Ira Chernus  



The U.S. news media have always treated the Israeli-Palestinian conflict as a morality tale of good guys versus bad guys. Now the Hamas Party is cast as the villain. But when lives are at stake, we should not rely on news “stories.”  We should rely on facts.

The fact is that Hamas, like most political parties, is a big tent where internal debates rage all the time. The latest debate is over a peace plan drawn up by Hamas members together with Fatah members in an Israeli prison. Their “prisoners’ document” envisions a state of Palestine in the West Bank and Gaza living peacefully alongside the state of Israel.

When the prisoners’ document was made public in May, the top elected Hamas official, Prime Minister Ismail Haniyeh, said that it “contains worthy principles to which agreement is possible." He and other Hamas officials told Israeli journalists they wanted a long-term cease-fire with Israel that would give a chance to negotiate a permanent peace. It would be automatically be self-renewing as long as no one broke it.  They clearly implied what Hamas leaders have often said before: Israel is a fact that they are prepared to live with, side by side. 

But there are still some Hamas members who believe that they should not accept the existence of Israel.  Hamas is a party divided, with a military wing that can act independent of its political wing. Haniyeh is a politician, trying to hold the party together. So he added that the document “must be studied further,” and he made it clear that he was speaking on behalf of his government, not his party.

Haniyeh is also in fierce competition with the opposing Fatah party’s leader, President Mahmoud Abbas. Abbas threw his full weight behind the prisoners’ plan, calling for a public referendum on it that he assumed would pass. He probably figured that would pave the way for his party to regain control of parliament in the next elections. Hamas understandably resists a referendum that would make Abbas look more powerful.  The two sides are still negotiating to see if they can hammer out a common platform.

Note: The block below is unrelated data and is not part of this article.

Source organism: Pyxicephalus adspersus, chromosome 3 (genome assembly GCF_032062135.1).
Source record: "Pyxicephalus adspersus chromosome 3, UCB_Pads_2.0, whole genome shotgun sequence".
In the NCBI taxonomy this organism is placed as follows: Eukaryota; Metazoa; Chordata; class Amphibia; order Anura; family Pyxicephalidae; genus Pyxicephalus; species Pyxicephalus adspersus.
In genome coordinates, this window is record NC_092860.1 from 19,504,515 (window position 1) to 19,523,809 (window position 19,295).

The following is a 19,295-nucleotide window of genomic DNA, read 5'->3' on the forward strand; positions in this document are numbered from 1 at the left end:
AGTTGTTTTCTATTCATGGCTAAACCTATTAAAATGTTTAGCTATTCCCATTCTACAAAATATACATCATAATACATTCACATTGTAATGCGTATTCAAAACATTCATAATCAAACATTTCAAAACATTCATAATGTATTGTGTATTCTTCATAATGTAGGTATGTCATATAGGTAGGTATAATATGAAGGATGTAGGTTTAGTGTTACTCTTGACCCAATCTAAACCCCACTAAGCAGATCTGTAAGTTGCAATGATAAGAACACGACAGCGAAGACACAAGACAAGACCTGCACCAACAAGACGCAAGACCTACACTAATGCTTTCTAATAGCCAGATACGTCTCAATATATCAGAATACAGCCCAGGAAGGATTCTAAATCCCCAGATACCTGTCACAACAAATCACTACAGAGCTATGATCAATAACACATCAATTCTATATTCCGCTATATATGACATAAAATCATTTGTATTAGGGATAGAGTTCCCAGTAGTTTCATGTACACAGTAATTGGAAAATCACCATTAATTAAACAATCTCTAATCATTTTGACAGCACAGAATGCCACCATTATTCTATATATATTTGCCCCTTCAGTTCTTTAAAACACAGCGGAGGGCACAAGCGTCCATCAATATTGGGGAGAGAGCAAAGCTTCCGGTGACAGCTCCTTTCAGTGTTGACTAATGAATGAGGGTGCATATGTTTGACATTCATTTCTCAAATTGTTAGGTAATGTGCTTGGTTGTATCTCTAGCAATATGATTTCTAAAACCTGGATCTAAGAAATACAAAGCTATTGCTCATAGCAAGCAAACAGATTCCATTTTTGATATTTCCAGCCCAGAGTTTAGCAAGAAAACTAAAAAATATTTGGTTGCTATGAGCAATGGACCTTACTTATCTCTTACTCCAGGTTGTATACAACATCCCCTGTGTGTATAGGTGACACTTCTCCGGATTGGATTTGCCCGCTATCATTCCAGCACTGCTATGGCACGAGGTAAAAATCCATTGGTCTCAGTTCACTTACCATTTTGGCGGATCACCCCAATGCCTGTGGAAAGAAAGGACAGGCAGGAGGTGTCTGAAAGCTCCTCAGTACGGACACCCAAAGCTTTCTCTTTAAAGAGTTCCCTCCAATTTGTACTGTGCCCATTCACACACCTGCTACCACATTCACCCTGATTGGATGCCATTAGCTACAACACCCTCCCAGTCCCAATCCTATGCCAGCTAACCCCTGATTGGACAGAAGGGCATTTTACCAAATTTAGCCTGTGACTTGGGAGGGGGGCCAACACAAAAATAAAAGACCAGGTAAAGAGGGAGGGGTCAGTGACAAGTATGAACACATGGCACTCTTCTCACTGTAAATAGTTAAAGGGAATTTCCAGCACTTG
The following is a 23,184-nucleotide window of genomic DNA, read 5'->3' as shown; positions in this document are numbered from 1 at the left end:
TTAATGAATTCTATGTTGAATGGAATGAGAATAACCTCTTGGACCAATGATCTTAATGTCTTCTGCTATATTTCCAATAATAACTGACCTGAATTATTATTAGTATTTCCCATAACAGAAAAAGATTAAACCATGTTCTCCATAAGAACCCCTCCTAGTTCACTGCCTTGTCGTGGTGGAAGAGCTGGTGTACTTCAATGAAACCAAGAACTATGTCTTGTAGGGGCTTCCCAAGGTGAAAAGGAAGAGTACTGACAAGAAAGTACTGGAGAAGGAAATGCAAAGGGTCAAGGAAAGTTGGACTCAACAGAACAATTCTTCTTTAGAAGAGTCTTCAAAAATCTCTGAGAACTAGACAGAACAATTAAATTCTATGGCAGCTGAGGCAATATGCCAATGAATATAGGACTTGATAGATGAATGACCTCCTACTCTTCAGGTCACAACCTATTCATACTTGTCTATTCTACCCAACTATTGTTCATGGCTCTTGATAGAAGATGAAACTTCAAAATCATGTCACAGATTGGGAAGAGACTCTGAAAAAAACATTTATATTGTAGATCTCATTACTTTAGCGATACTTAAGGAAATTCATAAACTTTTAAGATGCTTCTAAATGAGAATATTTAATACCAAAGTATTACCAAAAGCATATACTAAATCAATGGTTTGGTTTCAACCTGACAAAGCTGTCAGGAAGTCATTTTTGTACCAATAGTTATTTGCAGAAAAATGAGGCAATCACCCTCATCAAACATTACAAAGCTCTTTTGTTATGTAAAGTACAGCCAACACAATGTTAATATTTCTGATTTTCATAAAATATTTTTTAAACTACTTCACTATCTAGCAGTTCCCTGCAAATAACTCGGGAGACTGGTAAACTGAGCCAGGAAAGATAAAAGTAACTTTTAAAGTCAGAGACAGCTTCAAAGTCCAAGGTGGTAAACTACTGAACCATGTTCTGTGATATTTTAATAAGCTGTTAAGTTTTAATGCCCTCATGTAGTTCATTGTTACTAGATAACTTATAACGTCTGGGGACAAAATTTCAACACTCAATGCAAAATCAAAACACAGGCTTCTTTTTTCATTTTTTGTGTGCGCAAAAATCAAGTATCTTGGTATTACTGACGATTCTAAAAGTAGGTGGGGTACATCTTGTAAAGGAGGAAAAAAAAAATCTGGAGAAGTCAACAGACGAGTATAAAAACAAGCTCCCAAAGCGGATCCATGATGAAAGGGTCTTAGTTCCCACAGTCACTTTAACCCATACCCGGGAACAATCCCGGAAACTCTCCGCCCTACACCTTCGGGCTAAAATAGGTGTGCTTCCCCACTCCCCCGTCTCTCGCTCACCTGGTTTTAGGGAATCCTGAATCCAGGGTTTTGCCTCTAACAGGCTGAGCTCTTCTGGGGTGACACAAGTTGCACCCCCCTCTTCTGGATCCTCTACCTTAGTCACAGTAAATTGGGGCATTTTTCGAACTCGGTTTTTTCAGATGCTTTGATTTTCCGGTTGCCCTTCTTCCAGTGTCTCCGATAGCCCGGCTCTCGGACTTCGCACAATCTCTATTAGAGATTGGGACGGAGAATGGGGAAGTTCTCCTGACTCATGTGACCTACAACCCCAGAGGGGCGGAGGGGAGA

The outcome depends largely on Israel’s response. As Israeli commentator Gideon Levy wrote, the Hamas peace moves “should have sparked a wave of positive reactions from Jerusalem, just like the ‘prisoners' document.’ But Jerusalem's ear as usual is blocked to any sound that might advance the peace process.” 

In fact, the Israelis have tried to destroy the peace process. On June 9 they assassinated Jamal Abu Samhadana, a top-ranking Hamas security official. That was just the beginning of an Israeli offensive announced the same day by Defense Minister Amir Peretz. The next day the offensive exploded, leaving more Palestinians killed than any time in the last a year and a half, including a number of civilians picnicking on a beach. (Human Rights Watch discounted Israel’s effort to disclaim responsibility for that attack.)

Hamas quickly threatened retaliation and rejected the referendum idea outright.  Haniyeh and other moderates had to step back from their peace offensive temporarily to save political face. The internal split in Hamas grew sharper. Abbas still insisted he would have the referendum; though public support for the prisoners’ document has dropped considerably, it remains above 50%. So tensions between Hamas and Fatah rose precipitously, too.

The Israeli government surely foresaw all these results when they decided to respond to the Hamas peace offensive with their own military offensive. They tried to justify it by pointing to the small wing of Hamas militants who fire crude (and usually harmless) rockets into Israel. But when it’s in their political interests, the Israelis often ignore such attacks.

Now, when Hamas was moving -- however slowly and stumblingly -- toward negotiating peace with Israel, the Israeli government tried to stop the process in its tracks. Why would the prospect of peace not be in Israel’s interests?

If the Israelis had to negotiate on the prisoners’ document, they would come under immense pressure to accept some of its terms, including an end to the occupation and dismantling even some larger settlements. Israeli journalist Danny Rubenstein explained that, for the Israeli government, “it is best that the Palestinians remain extremists because then no one will ask the government of Israel to negotiate with them. How do we ensure that the Palestinians remain radical? We simply strike at them, over and over.”

The Israelis have always feared a unified Palestinian government. They once helped to create Hamas to prevent the PLO from getting sole power. Now they are provoking Hamas and arming Fatah to spur civil strife.

Israel’s government intentionally shot down its best chance yet for peace. Surprisingly, they have a second chance. This week, Haniyeh’s political strategist said that Hamas would still consider a 50 to 60 year truce. “We are talking of a Palestinian state within the 1967 boundaries,” a Hamas government spokesman said. “We are talking of a political solution.” But he made it clear that Hamas will return to the peace process on if Israel finally shows a real desire for peace. Israel’s future lies in its own hands.